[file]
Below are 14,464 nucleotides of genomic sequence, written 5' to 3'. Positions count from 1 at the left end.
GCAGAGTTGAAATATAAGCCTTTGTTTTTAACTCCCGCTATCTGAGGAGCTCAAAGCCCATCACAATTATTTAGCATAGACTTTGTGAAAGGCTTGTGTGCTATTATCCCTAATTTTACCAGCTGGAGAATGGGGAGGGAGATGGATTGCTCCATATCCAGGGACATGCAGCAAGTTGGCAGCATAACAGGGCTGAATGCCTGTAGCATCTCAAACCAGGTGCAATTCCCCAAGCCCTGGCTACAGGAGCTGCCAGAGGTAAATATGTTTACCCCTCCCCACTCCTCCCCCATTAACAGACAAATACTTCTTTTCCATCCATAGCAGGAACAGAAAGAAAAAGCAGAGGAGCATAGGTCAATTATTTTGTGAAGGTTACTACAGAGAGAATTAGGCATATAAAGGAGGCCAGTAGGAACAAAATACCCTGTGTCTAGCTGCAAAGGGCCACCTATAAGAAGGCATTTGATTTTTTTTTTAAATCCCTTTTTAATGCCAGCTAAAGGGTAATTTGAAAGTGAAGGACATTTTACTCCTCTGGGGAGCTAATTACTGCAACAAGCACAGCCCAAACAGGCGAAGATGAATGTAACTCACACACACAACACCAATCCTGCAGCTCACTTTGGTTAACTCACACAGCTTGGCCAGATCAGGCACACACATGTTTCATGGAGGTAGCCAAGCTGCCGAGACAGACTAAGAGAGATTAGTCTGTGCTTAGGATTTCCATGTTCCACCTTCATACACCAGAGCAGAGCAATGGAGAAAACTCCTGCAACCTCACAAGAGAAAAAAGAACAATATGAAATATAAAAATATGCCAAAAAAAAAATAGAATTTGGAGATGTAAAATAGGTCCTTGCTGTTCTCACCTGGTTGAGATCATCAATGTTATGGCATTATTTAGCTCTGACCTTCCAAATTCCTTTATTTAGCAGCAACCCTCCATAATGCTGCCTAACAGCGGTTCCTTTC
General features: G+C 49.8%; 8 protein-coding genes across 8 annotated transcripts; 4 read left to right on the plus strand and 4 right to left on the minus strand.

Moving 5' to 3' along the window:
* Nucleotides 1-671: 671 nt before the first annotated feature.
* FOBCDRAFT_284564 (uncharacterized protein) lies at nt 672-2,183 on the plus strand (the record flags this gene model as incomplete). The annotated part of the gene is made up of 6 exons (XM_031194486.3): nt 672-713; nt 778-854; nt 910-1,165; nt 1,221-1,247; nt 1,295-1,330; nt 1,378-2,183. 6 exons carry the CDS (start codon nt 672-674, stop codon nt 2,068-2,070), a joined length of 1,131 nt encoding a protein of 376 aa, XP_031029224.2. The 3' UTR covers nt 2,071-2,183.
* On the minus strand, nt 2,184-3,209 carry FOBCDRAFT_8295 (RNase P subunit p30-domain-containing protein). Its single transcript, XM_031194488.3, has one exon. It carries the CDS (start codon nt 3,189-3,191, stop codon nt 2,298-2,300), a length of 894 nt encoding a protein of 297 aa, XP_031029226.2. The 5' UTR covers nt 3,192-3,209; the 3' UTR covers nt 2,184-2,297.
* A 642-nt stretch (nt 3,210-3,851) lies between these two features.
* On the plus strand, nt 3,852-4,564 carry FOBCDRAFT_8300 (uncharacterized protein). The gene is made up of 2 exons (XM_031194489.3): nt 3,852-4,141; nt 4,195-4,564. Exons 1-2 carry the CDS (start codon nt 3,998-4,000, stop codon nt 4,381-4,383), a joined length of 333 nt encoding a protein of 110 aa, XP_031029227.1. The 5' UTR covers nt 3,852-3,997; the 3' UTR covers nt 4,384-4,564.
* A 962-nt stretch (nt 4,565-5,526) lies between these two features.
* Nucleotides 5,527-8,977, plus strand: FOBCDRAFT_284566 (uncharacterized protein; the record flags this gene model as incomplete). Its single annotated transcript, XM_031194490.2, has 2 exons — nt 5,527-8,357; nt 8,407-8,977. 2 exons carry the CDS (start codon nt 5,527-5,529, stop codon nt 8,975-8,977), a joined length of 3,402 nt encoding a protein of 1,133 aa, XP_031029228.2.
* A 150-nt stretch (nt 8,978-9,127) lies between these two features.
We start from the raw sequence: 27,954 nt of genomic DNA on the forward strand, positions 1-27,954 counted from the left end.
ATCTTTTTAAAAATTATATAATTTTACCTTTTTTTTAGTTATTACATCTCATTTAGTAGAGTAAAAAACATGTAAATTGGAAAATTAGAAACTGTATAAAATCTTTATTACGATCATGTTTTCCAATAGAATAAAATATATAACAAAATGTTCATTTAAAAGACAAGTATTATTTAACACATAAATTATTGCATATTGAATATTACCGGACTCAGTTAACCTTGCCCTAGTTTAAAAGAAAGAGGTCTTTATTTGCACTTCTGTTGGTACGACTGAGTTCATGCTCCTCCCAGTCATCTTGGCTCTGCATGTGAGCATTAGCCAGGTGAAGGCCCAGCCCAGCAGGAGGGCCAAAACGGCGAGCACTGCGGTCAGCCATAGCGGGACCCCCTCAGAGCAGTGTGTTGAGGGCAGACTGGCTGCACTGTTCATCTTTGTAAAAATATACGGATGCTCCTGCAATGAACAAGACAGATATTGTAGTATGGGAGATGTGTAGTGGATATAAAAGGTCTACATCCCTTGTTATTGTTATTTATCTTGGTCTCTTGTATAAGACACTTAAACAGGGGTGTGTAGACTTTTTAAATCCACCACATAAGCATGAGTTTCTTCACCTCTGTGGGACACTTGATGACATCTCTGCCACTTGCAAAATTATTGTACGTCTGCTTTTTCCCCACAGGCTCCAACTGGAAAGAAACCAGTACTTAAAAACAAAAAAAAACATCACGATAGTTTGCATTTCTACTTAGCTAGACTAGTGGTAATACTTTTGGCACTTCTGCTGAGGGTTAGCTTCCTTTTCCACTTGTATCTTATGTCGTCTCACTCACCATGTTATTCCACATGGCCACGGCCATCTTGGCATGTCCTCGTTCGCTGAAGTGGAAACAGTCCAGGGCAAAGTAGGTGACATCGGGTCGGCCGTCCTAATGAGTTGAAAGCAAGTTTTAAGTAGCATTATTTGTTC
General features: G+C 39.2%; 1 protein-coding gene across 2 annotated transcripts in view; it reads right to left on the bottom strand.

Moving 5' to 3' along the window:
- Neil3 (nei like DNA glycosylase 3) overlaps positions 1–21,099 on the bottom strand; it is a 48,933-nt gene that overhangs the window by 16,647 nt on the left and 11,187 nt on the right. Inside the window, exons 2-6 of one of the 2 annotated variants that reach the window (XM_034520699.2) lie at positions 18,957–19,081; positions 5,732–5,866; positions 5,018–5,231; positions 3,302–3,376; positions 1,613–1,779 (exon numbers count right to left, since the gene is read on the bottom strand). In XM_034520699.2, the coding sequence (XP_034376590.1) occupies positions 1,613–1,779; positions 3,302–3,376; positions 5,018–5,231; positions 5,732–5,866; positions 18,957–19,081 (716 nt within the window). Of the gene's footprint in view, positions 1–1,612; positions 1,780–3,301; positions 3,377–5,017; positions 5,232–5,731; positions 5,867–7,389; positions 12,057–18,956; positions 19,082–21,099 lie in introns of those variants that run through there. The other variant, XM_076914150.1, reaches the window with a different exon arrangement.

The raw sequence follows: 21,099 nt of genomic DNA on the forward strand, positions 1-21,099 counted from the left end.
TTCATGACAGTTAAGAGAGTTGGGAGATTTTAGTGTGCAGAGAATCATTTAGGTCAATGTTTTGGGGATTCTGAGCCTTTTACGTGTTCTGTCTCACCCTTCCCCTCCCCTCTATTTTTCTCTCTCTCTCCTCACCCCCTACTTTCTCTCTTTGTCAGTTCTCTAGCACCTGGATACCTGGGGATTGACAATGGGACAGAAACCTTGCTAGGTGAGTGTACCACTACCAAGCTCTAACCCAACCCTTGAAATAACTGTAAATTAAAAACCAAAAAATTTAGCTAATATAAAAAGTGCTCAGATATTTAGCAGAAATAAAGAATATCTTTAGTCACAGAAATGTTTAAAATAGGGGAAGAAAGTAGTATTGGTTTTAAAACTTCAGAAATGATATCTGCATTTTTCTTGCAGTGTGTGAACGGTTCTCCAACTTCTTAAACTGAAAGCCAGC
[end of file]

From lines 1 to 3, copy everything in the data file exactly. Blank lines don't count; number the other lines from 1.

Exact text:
Below are 14,464 nucleotides of genomic sequence, written 5' to 3'. Positions count from 1 at the left end.
GCAGAGTTGAAATATAAGCCTTTGTTTTTAACTCCCGCTATCTGAGGAGCTCAAAGCCCATCACAATTATTTAGCATAGACTTTGTGAAAGGCTTGTGTGCTATTATCCCTAATTTTACCAGCTGGAGAATGGGGAGGGAGATGGATTGCTCCATATCCAGGGACATGCAGCAAGTTGGCAGCATAACAGGGCTGAATGCCTGTAGCATCTCAAACCAGGTGCAATTCCCCAAGCCCTGGCTACAGGAGCTGCCAGAGGTAAATATGTTTACCCCTCCCCACTCCTCCCCCATTAACAGACAAATACTTCTTTTCCATCCATAGCAGGAACAGAAAGAAAAAGCAGAGGAGCATAGGTCAATTATTTTGTGAAGGTTACTACAGAGAGAATTAGGCATATAAAGGAGGCCAGTAGGAACAAAATACCCTGTGTCTAGCTGCAAAGGGCCACCTATAAGAAGGCATTTGATTTTTTTTTTAAATCCCTTTTTAATGCCAGCTAAAGGGTAATTTGAAAGTGAAGGACATTTTACTCCTCTGGGGAGCTAATTACTGCAACAAGCACAGCCCAAACAGGCGAAGATGAATGTAACTCACACACACAACACCAATCCTGCAGCTCACTTTGGTTAACTCACACAGCTTGGCCAGATCAGGCACACACATGTTTCATGGAGGTAGCCAAGCTGCCGAGACAGACTAAGAGAGATTAGTCTGTGCTTAGGATTTCCATGTTCCACCTTCATACACCAGAGCAGAGCAATGGAGAAAACTCCTGCAACCTCACAAGAGAAAAAAGAACAATATGAAATATAAAAATATGCCAAAAAAAAAATAGAATTTGGAGATGTAAAATAGGTCCTTGCTGTTCTCACCTGGTTGAGATCATCAATGTTATGGCATTATTTAGCTCTGACCTTCCAAATTCCTTTATTTAGCAGCAACCCTCCATAATGCTGCCTAACAGCGGTTCCTTTC
General features: G+C 49.8%; 8 protein-coding genes across 8 annotated transcripts; 4 read left to right on the plus strand and 4 right to left on the minus strand.